The prequel and sequel to TRAGIC THEATER. After the near-disastrous attempt to exorcise the Manila Film Center, Fr. Nilo Marcelo and the spirit communicators vowed never to set foot in there again. But what followed after was a revelation that compels them to return for one final visit. And armed with fresh knowledge about his old adversary, Bishop Miguel Agcaoili leads them back to a fateful confrontation.
Isn’t the real world scary enough to go research so much more scary stuff taking place unseen, unfelt except for a few folks unlucky enough to run into pure evil? Well, the author of Tomb Keeper did, and what he produced gave me chills yet again.
This book centers on the paranormal activities taking place in the iconic Manila Film Center, notorious since it was inaugurated in 1982 due to reports of hauntings. According to public record, a scaffolding with six giant beams collapsed during construction and crashed to the main theater area taking seven lives. But according to rumor, the body count was closer to 150. In Manila, this rumor became an urban legend. Some people say it was not rumor but fact.
In Tragic Theater, a group of spirit communicators held a seance to reach out to troubled spirits believed to be haunting the place. What they discovered was scarier than any ghosts, and the repercussions of that first contact are now explored in Tomb Keeper the sequel.
The story went back and forth between 1884 and the present. It opened with the journal of Padre Alcazo. His account said he was in a ship from Spain bound for the Philippines. In his care was a man possessed by an evil spirit. The trail of this 19th century priest led the leader of the spirit communicators, Fr. Nilo Marcelo, and his mentor, Bishop Miguel Agcaoili, from century-old manuscripts and the audio recordings of previous encounters to an old cemetery in the island-province of Guimaras.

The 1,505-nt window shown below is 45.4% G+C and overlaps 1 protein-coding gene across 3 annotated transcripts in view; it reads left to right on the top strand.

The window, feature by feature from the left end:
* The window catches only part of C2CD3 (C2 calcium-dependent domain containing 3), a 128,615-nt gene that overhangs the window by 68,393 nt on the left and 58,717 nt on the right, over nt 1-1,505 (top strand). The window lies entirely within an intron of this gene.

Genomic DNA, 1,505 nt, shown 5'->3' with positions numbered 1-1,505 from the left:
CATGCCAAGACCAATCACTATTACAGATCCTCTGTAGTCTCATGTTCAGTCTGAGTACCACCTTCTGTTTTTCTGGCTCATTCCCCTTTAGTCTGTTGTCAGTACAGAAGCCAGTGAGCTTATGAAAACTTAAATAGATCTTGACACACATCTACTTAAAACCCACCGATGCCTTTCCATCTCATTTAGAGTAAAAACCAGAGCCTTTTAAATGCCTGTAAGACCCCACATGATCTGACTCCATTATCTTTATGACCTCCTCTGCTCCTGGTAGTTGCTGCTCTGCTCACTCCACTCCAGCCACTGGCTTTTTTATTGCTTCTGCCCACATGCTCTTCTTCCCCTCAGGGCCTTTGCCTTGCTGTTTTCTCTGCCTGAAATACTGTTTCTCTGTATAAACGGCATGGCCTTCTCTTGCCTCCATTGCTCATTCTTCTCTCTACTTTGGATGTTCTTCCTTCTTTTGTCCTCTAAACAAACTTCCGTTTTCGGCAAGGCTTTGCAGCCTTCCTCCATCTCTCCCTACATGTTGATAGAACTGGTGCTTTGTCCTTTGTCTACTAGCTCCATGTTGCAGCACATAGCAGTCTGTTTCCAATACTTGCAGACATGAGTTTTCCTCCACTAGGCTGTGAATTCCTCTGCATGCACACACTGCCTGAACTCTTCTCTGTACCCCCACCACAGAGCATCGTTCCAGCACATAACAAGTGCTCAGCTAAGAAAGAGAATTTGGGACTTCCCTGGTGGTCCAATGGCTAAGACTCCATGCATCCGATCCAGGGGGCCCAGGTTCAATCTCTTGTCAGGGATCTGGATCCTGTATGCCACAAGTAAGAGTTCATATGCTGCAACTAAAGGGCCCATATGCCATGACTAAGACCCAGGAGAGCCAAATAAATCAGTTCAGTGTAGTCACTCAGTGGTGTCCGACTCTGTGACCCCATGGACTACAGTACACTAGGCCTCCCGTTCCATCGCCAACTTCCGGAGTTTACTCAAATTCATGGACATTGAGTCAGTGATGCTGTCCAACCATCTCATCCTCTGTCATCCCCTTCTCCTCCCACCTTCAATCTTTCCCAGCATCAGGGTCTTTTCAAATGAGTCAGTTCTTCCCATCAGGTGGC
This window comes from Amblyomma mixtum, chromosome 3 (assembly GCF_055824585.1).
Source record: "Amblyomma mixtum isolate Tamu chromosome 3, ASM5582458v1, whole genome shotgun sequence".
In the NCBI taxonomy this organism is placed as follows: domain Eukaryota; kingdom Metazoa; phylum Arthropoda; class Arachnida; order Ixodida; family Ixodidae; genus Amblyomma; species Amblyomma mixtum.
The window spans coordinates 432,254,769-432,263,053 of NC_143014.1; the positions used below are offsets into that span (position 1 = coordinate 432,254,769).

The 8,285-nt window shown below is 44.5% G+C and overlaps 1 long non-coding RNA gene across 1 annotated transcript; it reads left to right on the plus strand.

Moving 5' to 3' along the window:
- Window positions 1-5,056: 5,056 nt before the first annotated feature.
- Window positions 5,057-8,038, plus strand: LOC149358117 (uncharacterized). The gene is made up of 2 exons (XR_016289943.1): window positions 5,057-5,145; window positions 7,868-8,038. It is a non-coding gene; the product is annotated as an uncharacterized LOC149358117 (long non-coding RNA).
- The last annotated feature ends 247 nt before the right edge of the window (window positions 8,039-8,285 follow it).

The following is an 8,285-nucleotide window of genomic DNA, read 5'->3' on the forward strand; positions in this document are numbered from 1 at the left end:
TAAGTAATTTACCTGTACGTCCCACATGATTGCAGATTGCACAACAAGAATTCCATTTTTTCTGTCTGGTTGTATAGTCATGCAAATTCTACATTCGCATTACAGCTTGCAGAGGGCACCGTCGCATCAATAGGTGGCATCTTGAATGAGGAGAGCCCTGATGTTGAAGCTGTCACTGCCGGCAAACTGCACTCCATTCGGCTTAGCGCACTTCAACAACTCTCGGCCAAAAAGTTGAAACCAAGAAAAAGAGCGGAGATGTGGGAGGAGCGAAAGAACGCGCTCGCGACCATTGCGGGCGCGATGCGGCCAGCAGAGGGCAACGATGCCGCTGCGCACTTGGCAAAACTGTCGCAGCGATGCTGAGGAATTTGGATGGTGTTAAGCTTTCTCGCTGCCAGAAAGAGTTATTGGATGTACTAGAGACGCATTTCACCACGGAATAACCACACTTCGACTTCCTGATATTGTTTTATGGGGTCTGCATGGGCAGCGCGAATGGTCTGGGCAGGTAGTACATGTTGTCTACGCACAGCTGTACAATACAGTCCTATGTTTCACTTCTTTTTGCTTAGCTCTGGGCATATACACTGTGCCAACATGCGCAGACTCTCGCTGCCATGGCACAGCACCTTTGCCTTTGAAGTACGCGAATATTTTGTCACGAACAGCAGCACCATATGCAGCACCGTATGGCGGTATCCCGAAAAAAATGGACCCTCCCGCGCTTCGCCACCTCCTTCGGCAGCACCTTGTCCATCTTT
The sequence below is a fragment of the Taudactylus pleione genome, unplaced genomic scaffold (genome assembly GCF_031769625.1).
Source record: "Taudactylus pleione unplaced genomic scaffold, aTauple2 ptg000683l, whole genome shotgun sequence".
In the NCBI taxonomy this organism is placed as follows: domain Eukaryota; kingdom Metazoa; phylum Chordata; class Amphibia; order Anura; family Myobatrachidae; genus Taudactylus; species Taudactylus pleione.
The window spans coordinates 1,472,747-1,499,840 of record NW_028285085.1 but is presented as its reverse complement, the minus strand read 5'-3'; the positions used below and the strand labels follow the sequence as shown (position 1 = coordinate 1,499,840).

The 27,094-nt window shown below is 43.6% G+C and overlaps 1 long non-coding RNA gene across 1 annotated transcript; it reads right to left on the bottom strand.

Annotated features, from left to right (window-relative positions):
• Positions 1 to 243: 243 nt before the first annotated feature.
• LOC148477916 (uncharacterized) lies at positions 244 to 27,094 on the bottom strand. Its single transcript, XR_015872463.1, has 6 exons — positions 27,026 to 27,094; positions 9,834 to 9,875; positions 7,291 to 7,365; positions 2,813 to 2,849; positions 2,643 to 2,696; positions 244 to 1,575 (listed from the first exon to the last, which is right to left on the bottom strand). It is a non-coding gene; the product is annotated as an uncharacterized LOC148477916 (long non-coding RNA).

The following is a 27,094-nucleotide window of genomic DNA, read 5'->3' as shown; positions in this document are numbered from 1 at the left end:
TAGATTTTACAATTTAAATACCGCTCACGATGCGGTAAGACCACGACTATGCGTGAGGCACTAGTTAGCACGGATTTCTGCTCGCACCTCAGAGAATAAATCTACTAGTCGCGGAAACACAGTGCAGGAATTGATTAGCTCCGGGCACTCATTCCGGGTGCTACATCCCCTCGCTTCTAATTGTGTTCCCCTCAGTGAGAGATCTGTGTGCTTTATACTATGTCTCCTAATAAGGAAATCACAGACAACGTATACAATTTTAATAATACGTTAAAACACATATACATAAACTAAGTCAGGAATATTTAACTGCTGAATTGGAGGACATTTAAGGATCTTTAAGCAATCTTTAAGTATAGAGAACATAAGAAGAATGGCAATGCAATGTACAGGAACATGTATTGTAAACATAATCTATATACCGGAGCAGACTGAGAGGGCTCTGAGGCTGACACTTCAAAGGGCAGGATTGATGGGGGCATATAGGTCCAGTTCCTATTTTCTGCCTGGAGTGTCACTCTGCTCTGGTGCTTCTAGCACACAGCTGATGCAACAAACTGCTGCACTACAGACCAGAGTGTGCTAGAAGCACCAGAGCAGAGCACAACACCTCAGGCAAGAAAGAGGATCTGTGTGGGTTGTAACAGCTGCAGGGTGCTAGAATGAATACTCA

Annie, the tourism officer responsible for seeking help from the spirit communicators, joined the quest for the truth. She is stronger now emotionally and spiritually but changed by her ordeal in some manner still to be determined.
So, of course, they have to go back to the Manila Film Center for another confrontation with the entity that has taken over the structure and enslaved the souls of those who have died there. What followed was… well, it was horrifying.
There were times I wanted to scream at the characters not to keep playing with fire, because no matter how skilled they thought they were in dealing with spirits, they were obviously dealing with an adversary that is beyond the group’s comprehension. What scared me is that in this book faith did not seem to have been enough to counter the evil. It was sufficient only to negotiate for a compromise.
The series reads like a documentary rather than a novel. The dialogue sounded as if the characters were reporting instead of conversing. Friends have complained about this, but for me, the style added to the scare factor. It was like watching a reality show unfold in my imagination. The author inserted plenty of references to real events and places and this added to the illusion of reality. I wondered myself why this time I am not critical of the writing, but I think I see this book more of a ghost story that is scary enough in the sharing, as if a friend shared with me his ghost story about a place we are both very familiar with.
I think the strength of this book is that it is able to use the reader’s imagination against him or her… against me!
I found a blog that talked about the books. It was interesting because the blogger grew up near the cemetery mentioned in Tomb Keeper. He posted pictures and they’re very creepy. Check it out.
If you want to read a supernatural horror fiction that is too close to real life for comfort, you might enjoy Tragic Theater and Tomb Keeper.